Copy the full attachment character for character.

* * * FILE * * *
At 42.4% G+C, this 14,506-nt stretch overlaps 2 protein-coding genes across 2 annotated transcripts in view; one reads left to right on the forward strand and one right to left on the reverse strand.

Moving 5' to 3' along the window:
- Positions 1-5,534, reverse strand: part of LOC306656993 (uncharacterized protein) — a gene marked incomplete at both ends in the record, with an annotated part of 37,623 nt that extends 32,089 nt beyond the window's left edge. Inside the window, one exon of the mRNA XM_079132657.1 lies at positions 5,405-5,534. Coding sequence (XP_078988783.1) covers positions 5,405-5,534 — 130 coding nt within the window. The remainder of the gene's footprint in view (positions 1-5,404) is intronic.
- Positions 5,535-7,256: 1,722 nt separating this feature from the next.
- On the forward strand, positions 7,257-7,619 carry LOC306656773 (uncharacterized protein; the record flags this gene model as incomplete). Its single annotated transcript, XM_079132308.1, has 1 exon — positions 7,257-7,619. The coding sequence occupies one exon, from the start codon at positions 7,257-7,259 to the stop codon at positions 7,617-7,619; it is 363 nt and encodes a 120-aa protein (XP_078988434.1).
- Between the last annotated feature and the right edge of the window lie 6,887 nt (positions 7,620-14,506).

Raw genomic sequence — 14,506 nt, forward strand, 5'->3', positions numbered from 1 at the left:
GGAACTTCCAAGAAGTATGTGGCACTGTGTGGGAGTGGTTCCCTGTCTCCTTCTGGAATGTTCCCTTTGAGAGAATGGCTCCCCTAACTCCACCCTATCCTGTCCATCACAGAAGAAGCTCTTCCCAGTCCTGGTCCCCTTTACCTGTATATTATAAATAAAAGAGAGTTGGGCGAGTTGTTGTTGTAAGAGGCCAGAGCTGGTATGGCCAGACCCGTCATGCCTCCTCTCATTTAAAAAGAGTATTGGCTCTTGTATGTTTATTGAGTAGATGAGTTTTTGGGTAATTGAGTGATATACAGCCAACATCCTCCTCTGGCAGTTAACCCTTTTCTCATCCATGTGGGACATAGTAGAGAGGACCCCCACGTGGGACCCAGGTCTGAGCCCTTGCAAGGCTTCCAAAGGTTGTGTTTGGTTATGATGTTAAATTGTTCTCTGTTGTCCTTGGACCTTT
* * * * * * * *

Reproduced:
At 42.4% G+C, this 14,506-nt stretch overlaps 2 protein-coding genes across 2 annotated transcripts in view; one reads left to right on the forward strand and one right to left on the reverse strand.

Moving 5' to 3' along the window:
- Positions 1-5,534, reverse strand: part of LOC306656993 (uncharacterized protein) — a gene marked incomplete at both ends in the record, with an annotated part of 37,623 nt that extends 32,089 nt beyond the window's left edge. Inside the window, one exon of the mRNA XM_079132657.1 lies at positions 5,405-5,534. Coding sequence (XP_078988783.1) covers positions 5,405-5,534 — 130 coding nt within the window. The remainder of the gene's footprint in view (positions 1-5,404) is intronic.
- Positions 5,535-7,256: 1,722 nt separating this feature from the next.
- On the forward strand, positions 7,257-7,619 carry LOC306656773 (uncharacterized protein; the record flags this gene model as incomplete). Its single annotated transcript, XM_079132308.1, has 1 exon — positions 7,257-7,619. The coding sequence occupies one exon, from the start codon at positions 7,257-7,259 to the stop codon at positions 7,617-7,619; it is 363 nt and encodes a 120-aa protein (XP_078988434.1).
- Between the last annotated feature and the right edge of the window lie 6,887 nt (positions 7,620-14,506).

Raw genomic sequence — 14,506 nt, forward strand, 5'->3', positions numbered from 1 at the left:
GGAACTTCCAAGAAGTATGTGGCACTGTGTGGGAGTGGTTCCCTGTCTCCTTCTGGAATGTTCCCTTTGAGAGAATGGCTCCCCTAACTCCACCCTATCCTGTCCATCACAGAAGAAGCTCTTCCCAGTCCTGGTCCCCTTTACCTGTATATTATAAATAAAAGAGAGTTGGGCGAGTTGTTGTTGTAAGAGGCCAGAGCTGGTATGGCCAGACCCGTCATGCCTCCTCTCATTTAAAAAGAGTATTGGCTCTTGTATGTTTATTGAGTAGATGAGTTTTTGGGTAATTGAGTGATATACAGCCAACATCCTCCTCTGGCAGTTAACCCTTTTCTCATCCATGTGGGACATAGTAGAGAGGACCCCCACGTGGGACCCAGGTCTGAGCCCTTGCAAGGCTTCCAAAGGTTGTGTTTGGTTATGATGTTAAATTGTTCTCTGTTGTCCTTGGACCTTT